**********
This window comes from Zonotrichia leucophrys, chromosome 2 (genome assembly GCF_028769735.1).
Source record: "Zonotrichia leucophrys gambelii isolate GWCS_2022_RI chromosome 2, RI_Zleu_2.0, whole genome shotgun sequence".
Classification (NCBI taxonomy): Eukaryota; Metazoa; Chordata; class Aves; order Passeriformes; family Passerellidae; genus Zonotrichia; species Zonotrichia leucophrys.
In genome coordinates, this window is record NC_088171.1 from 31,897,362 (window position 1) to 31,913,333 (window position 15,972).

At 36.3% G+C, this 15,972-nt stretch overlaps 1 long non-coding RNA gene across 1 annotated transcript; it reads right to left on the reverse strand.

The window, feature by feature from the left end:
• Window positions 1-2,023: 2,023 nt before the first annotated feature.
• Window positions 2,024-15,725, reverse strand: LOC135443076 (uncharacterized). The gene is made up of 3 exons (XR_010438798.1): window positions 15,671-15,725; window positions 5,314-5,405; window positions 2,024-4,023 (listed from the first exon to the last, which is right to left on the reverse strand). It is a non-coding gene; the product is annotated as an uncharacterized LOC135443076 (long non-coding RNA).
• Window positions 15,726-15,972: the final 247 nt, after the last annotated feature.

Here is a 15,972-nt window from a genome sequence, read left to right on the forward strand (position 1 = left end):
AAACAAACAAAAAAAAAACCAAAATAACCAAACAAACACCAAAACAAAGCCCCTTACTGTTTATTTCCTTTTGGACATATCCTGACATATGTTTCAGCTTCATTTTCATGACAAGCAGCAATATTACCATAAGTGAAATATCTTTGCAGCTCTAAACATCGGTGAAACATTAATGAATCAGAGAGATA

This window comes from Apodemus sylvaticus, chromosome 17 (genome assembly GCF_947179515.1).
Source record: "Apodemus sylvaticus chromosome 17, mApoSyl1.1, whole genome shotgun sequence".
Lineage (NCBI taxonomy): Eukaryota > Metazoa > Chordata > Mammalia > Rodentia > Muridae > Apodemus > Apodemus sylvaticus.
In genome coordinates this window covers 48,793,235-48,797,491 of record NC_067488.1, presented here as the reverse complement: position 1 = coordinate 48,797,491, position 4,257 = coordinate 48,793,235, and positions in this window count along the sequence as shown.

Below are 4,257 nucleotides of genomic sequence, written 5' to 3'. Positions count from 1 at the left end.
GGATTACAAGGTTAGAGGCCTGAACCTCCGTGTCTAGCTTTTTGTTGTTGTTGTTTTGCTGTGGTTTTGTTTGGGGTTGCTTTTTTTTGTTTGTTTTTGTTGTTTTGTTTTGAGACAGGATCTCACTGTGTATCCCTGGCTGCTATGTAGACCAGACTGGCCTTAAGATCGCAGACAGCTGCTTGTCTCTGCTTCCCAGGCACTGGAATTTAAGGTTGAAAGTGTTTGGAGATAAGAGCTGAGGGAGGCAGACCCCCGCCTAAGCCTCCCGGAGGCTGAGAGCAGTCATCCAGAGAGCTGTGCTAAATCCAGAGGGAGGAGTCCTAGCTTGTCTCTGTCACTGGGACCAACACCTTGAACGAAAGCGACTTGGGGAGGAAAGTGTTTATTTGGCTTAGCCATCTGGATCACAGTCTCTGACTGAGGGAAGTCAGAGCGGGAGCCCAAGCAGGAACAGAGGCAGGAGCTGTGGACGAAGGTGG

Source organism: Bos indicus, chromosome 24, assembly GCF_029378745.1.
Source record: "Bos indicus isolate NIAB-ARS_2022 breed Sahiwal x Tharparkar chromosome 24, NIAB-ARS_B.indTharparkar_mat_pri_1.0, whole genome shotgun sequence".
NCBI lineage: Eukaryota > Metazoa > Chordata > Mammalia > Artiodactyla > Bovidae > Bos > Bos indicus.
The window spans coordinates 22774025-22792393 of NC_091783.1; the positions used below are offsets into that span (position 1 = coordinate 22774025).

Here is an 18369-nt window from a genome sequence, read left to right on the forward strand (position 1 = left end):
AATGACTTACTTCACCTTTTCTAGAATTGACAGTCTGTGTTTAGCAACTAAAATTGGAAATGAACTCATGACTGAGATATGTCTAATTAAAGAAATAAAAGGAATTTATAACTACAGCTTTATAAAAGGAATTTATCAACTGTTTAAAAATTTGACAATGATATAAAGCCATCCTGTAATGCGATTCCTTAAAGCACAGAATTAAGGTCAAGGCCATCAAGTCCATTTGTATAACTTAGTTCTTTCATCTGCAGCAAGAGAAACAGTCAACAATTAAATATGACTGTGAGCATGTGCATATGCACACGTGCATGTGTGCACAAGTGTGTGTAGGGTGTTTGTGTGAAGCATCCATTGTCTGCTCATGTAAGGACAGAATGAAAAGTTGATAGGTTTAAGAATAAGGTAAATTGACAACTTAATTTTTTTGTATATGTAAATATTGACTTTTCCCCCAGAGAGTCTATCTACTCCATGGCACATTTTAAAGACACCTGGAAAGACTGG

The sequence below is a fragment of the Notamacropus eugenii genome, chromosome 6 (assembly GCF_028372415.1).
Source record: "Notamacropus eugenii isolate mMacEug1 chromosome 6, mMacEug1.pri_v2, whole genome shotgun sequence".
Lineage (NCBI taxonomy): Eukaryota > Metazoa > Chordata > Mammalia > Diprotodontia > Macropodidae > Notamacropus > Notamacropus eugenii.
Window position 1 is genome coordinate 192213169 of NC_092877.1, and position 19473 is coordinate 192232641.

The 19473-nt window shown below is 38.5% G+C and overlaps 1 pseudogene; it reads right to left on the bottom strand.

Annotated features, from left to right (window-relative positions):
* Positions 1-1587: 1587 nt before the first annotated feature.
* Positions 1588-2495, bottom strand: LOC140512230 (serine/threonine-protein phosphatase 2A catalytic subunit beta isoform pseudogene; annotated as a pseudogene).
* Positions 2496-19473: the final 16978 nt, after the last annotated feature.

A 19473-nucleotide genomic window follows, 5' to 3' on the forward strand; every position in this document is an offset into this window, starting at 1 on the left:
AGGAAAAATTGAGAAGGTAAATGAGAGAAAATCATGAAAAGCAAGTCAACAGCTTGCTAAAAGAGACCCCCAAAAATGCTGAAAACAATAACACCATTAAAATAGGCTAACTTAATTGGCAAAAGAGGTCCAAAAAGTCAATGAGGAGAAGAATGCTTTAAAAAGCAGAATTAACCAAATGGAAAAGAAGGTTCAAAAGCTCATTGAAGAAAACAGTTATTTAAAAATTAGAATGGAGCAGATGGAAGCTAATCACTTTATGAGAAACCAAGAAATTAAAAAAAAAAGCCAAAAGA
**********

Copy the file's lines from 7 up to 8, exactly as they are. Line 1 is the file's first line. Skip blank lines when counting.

• Window positions 1-2,023: 2,023 nt before the first annotated feature.
• Window positions 2,024-15,725, reverse strand: LOC135443076 (uncharacterized). The gene is made up of 3 exons (XR_010438798.1): window positions 15,671-15,725; window positions 5,314-5,405; window positions 2,024-4,023 (listed from the first exon to the last, which is right to left on the reverse strand). It is a non-coding gene; the product is annotated as an uncharacterized LOC135443076 (long non-coding RNA).